As the coronavirus pandemic continues to unleash havoc on economies around the globe and governments craft blueprints to rebuild them, placing a premium on biodiversity preservation could deliver $10.1 trillion in annual business value and create 395 million jobs by the end of 2030, the World Economic Forum (WEF) stresses in a new study.
The WEF’s Future of Nature and Business Report argues that a “nature positive” economy that prevents further biodiversity loss can be achieved by fundamentally transforming three socioeconomic systems representing a third of global economic output and up to two-thirds of all jobs. Those systems encompass food, land and ocean use, infrastructure and the built environment, and energy and extractives.
Making that transition to unlock the $10 trillion windfall, however, will require an upfront investment of $2.7 trillion, which advocates of the report argue is money well spent to secure a sustainable future for planet Earth.
“Building back better requires looking forward to a whole new reality coming out of the pandemic,” Carlos Alvarado Quesada, president of Costa Rica, told reporters during a panel discussion on Wednesday.
Build back better is the name United States presumptive democratic presidential nominee Joe Biden has given to his blueprint to revive the US economy. Biden unveiled a key plank of that plan on Tuesday by promising to invest $2 trillion during his first four-year term in office to promote a clean energy economy and create millions of new jobs.
I don't think that any of this will be easy but the opportunities on the other side will make us ask why it took us so long.
The WEF argues in its report that “nature positive” legislation and policy is more critical than ever, now that COVID-19 has stripped countless people of their livelihoods and pushed millions into economic hardship.
“This COVID-19 crisis has highlighted the pertinence of understanding what we have done to nature,” Inger Andersen, executive director of the United Nations Environment Programme (UNEP) said during the panel discussion. “What we are seeing now is what environmentalists have shown and warned of before.”
The pandemic has indeed disrupted food supply chains, tipping millions into chronic hunger. Overwhelmed infrastructure left millions of laid-off workers stranded far from home, both in developed and developing countries.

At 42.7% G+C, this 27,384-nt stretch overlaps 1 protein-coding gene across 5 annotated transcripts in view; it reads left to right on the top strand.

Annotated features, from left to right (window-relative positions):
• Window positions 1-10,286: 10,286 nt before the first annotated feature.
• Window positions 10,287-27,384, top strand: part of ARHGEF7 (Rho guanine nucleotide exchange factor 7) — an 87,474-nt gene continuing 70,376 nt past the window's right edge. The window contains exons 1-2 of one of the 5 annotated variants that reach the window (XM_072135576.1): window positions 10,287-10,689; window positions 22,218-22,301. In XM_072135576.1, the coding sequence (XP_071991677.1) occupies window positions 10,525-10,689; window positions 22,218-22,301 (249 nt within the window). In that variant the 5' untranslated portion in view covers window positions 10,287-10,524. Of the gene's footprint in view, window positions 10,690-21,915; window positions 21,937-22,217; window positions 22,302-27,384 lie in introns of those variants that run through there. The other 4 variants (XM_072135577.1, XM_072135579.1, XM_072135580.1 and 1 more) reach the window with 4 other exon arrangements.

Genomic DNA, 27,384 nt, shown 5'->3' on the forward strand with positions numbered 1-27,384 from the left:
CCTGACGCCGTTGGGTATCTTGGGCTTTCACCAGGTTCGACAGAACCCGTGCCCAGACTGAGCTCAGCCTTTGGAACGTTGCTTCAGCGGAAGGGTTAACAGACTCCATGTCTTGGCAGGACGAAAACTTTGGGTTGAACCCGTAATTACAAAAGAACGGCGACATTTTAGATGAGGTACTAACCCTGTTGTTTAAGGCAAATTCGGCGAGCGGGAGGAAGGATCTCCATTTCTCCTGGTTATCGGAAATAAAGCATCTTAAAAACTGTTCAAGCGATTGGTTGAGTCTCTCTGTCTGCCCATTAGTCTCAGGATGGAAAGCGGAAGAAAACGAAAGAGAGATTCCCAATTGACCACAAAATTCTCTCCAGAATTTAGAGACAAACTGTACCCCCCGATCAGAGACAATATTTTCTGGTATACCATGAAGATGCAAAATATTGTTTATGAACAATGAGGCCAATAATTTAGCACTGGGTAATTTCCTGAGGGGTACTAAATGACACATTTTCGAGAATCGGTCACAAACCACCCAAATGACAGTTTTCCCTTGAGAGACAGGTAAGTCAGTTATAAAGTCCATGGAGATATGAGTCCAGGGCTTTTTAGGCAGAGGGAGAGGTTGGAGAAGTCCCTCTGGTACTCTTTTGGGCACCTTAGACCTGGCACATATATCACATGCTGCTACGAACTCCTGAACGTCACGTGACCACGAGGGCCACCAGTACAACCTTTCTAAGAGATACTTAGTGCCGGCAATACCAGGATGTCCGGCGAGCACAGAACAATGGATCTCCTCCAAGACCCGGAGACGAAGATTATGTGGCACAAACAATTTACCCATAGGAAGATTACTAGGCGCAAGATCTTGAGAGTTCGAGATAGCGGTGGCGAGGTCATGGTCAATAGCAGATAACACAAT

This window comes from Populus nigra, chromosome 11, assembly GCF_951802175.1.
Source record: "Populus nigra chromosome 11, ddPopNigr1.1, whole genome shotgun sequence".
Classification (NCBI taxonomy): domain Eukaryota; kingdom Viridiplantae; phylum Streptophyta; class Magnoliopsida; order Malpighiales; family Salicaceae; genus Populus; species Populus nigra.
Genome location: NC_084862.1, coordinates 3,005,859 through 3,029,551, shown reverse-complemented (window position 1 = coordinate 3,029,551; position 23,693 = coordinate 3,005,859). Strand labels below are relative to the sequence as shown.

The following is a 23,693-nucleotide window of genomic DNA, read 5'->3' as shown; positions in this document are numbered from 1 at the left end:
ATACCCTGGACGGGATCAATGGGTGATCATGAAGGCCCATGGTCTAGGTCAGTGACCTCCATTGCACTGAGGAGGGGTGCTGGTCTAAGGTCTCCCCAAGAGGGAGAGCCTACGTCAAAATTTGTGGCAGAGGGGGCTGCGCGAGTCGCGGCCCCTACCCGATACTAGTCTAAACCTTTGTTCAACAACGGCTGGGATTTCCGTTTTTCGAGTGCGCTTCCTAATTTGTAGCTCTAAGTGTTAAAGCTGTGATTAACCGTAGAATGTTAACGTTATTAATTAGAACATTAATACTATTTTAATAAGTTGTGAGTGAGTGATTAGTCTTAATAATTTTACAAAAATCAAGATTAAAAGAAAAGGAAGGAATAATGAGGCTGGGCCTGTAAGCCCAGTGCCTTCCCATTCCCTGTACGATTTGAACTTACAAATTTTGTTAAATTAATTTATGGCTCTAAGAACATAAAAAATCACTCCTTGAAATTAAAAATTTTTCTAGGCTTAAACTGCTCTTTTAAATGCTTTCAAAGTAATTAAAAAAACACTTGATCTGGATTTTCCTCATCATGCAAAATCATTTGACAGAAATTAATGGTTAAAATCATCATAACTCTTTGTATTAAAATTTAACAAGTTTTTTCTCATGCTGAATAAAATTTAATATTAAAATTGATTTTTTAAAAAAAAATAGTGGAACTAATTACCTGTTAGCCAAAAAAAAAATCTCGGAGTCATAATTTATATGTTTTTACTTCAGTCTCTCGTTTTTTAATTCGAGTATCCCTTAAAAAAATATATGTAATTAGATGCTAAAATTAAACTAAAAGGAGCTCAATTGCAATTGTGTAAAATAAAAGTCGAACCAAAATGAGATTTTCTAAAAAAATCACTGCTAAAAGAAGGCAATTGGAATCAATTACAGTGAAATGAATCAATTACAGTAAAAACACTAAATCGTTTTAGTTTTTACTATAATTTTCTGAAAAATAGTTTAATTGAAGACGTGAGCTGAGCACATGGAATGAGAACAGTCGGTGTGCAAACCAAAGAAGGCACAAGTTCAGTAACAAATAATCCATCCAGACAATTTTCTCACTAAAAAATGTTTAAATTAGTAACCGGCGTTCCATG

The WEF says the way forward is to ensure a cohesive marriage of environmentally-sound policy and action with job creation and economic development.
The WEF acknowledges that the transition to a nature positive economy will not be painless.
“As much as we would like for this to be a smooth transition, inevitably as we wind down some industries change will be hard but it is necessary,” David Perry, president, CEO, and director of Indigo, an agricultural technology company based in Boston, United States, told Al Jazeera.
“There will be fewer coal miners in the future than there are today. But the result is a much more sustainable job. I don’t think that any of this will be easy but the opportunities on the other side will make us ask why it took us so long,” Perry added.
The report outlines some success stories of change already happening on the ground.
In Indonesia, smart farming utilising sensors and satellite imagery improved crop yields on average by 60 percent. In Vietnam, people living in coastal communities saw their incomes more than double following the restoration of critical mangroves.
The agriculture and food industry makes up about $10 trillion of global gross domestic product (GDP) and employs up to 40 percent of the global workforce. Nature-positive solutions can create 191 million new jobs and $3.6 trillion in additional revenue or cost savings by 2030, the WEF argues.
The study says that more than 4.3 million jobs and $195bn in business opportunities can come from precision-agriculture technologies by 2030.
Sustainable use of oceans is also critical. The decline of wild fish stocks could cost the industry $83bn, as boats will have to travel further and fish deeper.
The study also highlights that $500bn is lost every year as a result of discarded clothing. Reusing and recycling clothes could lead to $130bn in savings and prevent 148 million tonnes of textile waste by 2030, says the WEF.
We may think that the pandemic is bad but it is nothing compared to what climate change will do to us.
From the urbanisation of space to energy demand, the WEF calls for the building of nature-friendly office buildings, homes, and transport hubs and improving resource recovery in extraction.
Installing more efficient technology, switching to LEDs and green roofs will not only save billions in energy but also reduce pollution.
In the energy sector, there is an opportunity to create 87 million jobs and $3.5 trillion in business opportunities by 2030 by implementing nature-friendly policy.
The numbers can be overwhelming. Hence, experts emphasise the importance of remembering that people are at the very centre of all change and therefore should be brought to the forefront when considering all action.
“Nobody actually likes to be a statistic,” Akanksha Khatri, Head of the Nature Action Agenda at the WEF and one of the report’s authors, told Al Jazeera. “We have to remember the sensitivity [of the issue]. That number of 395 million jobs – those are actually people. Any transition has to be people and planet compatible.”
The WEF also warned that doing nothing is not an option, given the potential price to the planet and its people.
“We may think that the pandemic is bad but it is nothing compared to what climate change will do to us,” UNEP’s Andersen warned.